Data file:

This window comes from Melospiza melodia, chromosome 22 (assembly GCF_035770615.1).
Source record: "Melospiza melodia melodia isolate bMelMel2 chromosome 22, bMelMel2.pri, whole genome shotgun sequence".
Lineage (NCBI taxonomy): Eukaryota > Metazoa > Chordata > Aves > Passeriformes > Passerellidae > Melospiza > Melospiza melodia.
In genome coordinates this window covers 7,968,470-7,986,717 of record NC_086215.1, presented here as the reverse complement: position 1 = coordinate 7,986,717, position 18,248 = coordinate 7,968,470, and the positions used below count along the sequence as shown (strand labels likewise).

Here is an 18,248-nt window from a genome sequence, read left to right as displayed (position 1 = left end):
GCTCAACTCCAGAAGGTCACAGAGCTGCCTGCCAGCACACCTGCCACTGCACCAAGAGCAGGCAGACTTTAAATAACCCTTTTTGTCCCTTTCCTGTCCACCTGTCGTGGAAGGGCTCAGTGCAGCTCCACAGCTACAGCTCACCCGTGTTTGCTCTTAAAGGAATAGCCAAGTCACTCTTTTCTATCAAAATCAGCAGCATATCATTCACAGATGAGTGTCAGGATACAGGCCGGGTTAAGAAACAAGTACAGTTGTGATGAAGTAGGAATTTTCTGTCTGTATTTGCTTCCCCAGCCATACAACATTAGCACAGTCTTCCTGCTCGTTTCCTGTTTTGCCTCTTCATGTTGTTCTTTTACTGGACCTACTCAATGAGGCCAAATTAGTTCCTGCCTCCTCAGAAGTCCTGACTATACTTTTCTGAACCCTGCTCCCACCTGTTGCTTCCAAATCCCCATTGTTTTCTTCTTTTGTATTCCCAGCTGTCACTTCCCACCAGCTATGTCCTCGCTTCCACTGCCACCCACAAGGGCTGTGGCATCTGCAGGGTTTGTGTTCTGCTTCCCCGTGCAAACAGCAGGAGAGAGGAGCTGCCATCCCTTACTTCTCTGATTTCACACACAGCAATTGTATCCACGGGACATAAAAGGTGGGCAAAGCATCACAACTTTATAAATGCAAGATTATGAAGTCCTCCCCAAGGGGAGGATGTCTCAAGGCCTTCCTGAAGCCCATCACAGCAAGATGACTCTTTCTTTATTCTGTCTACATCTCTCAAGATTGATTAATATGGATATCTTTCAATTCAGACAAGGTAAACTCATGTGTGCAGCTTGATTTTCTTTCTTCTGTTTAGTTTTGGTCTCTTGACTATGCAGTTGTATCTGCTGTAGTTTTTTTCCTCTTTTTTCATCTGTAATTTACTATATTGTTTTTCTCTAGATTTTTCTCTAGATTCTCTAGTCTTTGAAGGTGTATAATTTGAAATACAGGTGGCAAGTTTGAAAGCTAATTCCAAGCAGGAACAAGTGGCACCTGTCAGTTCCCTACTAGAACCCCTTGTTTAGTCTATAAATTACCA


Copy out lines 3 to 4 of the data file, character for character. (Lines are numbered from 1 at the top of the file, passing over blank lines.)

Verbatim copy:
Lineage (NCBI taxonomy): Eukaryota > Metazoa > Chordata > Aves > Passeriformes > Passerellidae > Melospiza > Melospiza melodia.
In genome coordinates this window covers 7,968,470-7,986,717 of record NC_086215.1, presented here as the reverse complement: position 1 = coordinate 7,986,717, position 18,248 = coordinate 7,968,470, and the positions used below count along the sequence as shown (strand labels likewise).